Bowel cancer screening age drop

The age for bowel cancer screening is to be brought forward on the recommendation of an independent expert screening committee. The aim is for more bowel cancers to be picked up at an earlier stage when treatment is likely to be more effective and survival chances improved.

Currently men and women aged 60-74 are invited for bowel screening and are sent a home test kit every two years to provide stool samples, but the new measures will see this brought forward to 50 years of age.

Screening for this new age group will involve using the faecal immunochemical home test kit (FIT), a new test due to be rolled out into the national bowel screening programme for 60-74 year olds in the autumn. FIT is easier to use than the current test and is more accurate in detecting potential cancers.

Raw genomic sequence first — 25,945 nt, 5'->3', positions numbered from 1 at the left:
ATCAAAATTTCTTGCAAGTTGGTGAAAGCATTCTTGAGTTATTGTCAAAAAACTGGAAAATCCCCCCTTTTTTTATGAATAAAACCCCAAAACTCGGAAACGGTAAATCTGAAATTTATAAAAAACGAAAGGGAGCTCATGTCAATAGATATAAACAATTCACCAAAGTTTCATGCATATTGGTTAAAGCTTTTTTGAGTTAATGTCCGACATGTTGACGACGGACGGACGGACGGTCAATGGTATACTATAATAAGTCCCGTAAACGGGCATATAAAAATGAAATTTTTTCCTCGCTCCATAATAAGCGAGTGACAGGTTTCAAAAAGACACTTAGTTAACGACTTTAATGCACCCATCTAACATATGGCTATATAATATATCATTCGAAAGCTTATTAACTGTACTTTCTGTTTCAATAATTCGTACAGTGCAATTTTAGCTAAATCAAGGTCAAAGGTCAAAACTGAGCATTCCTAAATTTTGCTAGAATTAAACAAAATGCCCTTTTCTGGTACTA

Professor Anne Mackie, Public Health England (PHE)’s director of screening, said: “The risk of bowel cancer rises steeply from around age 50 to 54 and rates are significantly higher among males than females. Starting screening 10 years earlier at 50 will help spot more abnormalities at an early stage that could develop into bowel cancer if not detected.” NHS England and PHE will now consider how to transition towards lowering the screening age as part of the NHS Long Term Plan.

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